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Learning to code in time of crisis

──── 5 mins

I wrote the first draft of this article in March 2020. Today, 2 years later we’re in another “unprecedented” economic crisis, again.

Whether you’ve been laid off, struggling to make ends meet with the crazy inflation or dissatisfied with your current situation, you may have wondered: Could I work in tech?

The good news is: You can, and it’s free or low cost. I can’t say that of many career paths.
The bad news is: It might take a while because the economy is upside town.

But it’s possible, and you’re not alone! As much as you think your case is unusual, plenty of people went from very random jobs to coding, like glassblowing, chicken frying or Broadway acting. In this article, I’ll answer common questions that people asked me on this topic.

Is it easy to find a job?

There’s good and bad, like everything else.

👍 A world of (remote) opportunities

Remote work is the default for developers now. You don’t need to move to a big city to get started. Most companies will allow you to work remotely if you ask. If not, it’s probably not worth applying.

Some of the “big tech” behemoths (google, apple) want their employees to work from shiny offices, mostly against their will. Mayors encourage them because their property taxes are tied to the value of offices. This is irrelevant for you, you’re unlikely to get your first job in “big tech.”

The recession(s) will affect us all. But if you can do your job from anywhere, for a company anywhere in your timezone or further, that’s an advantage on other jobs.

👍 A culture of skills, not credentials

Caveat: This varies by country.

If you want to make movies for a living, you can go to film school, learn and get a degree. Chances are you will come out with a student project. The other option is to learn on the Internet, and create your own film projects.

The tech industry works similarly. If you can prove that you can do the work, no one will ask you for a degree or certificate.

We can create our own experience, which is rare, and we’re lucky.

👎 The competition

Now onto the bad news. I wrote this in the summer of 2022, and the combo of a crazy tech market in 2021, irresponsible startups and a sudden economic downturn lead to a ton of layoffs.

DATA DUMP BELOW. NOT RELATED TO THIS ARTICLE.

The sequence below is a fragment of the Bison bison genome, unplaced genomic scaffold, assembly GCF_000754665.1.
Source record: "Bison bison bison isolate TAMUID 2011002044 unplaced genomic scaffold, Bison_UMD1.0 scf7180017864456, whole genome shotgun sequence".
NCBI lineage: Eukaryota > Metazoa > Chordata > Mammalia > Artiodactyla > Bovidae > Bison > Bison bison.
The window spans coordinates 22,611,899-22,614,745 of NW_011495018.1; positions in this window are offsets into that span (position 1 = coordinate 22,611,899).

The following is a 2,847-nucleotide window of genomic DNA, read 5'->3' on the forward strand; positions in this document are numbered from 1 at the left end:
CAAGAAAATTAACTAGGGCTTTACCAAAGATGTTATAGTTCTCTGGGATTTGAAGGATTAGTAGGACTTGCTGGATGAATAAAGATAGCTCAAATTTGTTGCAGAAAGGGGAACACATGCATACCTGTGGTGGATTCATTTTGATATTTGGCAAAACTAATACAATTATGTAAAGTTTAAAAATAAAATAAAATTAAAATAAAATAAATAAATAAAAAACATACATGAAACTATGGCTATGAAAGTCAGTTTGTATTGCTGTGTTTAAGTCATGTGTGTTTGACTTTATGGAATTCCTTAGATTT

Many experienced coders are out of a job, so the market will be difficult for everyone, for a while.

Even in “normal times,” coding is a competitive industry. There are lots of young people with lots of time who are happy to code 24/7. You might think “How could I possibly stand a chance against that?” Your advantage is you’re more than a coding machine. You bring life experiences that alongside your coding skills make you interesting.

How soon can I find a job?

YouTube and Twitter are full of people telling stories of “Zero to engineer in 3 months — and so can you! Buy my course”
This is just like any Internet advice, e.g., “I lost 10 kgs in 2 months — and so can you! Buy my course.”

Whether or not you find a coding job (and when) is influenced by market conditions, which you cannot control. Unfortunately, I can’t give you a clear answer. I would focus on learning the basics, and creating a body of work. I know it’s boring but I don’t want to give you a false hope.

What is code?

Here’s an analogy that stuck with me:

Coding is like playing with Lego bricks in your mind.

With Lego, you can only use a restricted set of primitives (bricks) to build something (a boat). With code, that restricted set of primitives is called a programming language, and what you create is called programs, or software.

It looks like this:

let width = 400;
let height = 400;

function setup() {
  createCanvas(width, height, WEBGL);

function draw() {

  rotateZ(frameCount * 0.01);
The code produces a spinning cube.

Is Coding the same as IT?

No, IT and coding still get conflated, but they are different jobs. Here’s my explanation of the difference between IT and coding. 👇

IT uses software to help people create with their computers.
Coders use computers to create programs/software.

Let me say it again: Coders/Designers work with computers to create things like Netflix, WhatsApp and other apps, games, etc.

Do you need to be good at math to code?

Absolutely not! I had to learn 95% of math as an adult. I hated math as a teenager so the most basic stuff like sine and cosine never entered my brain. All you need is to be able to use numbers (e.g., calculate a 20% discount).

I know many people who do computer graphics professionally and couldn’t solve a quadratic equation to save their lives. And graphics is as math-heavy as coding gets, apart from Artificial Intelligence/Machine Learning.

Ideally, each of us would be fluent in working with the mathematical techniques of asymptotic analysis. And ideally, each of us would be rich and good looking as well.
— The Algorithm Design Manual, 2nd Ed.

Where to start?

For me, the best place to write your first lines of code is Khan Academy’s course. That should give you a good idea of what coding is like.

Some tips

  1. You’ll have unlearn a lot, that’s OK! The industry moves fast.
  2. Don’t worry about what you want to do exactly yet. You’ll carve your own path after landing a job.
  3. If someone mentions “Learn React” to you as a beginner, run away. React is confusing, even to experienced engineers.

Good luck! The world is weird again and it’s disheartening, but I will be happy to have you as a colleague if you decide to embark on this journey.


PS: If you think you might be too old, here’s a video of Masako Wakamiya. At 81, she couldn’t find a good mobile game for people her age. So she learned to code and made one.

Thank you so much to Josh for reading drafts of this.

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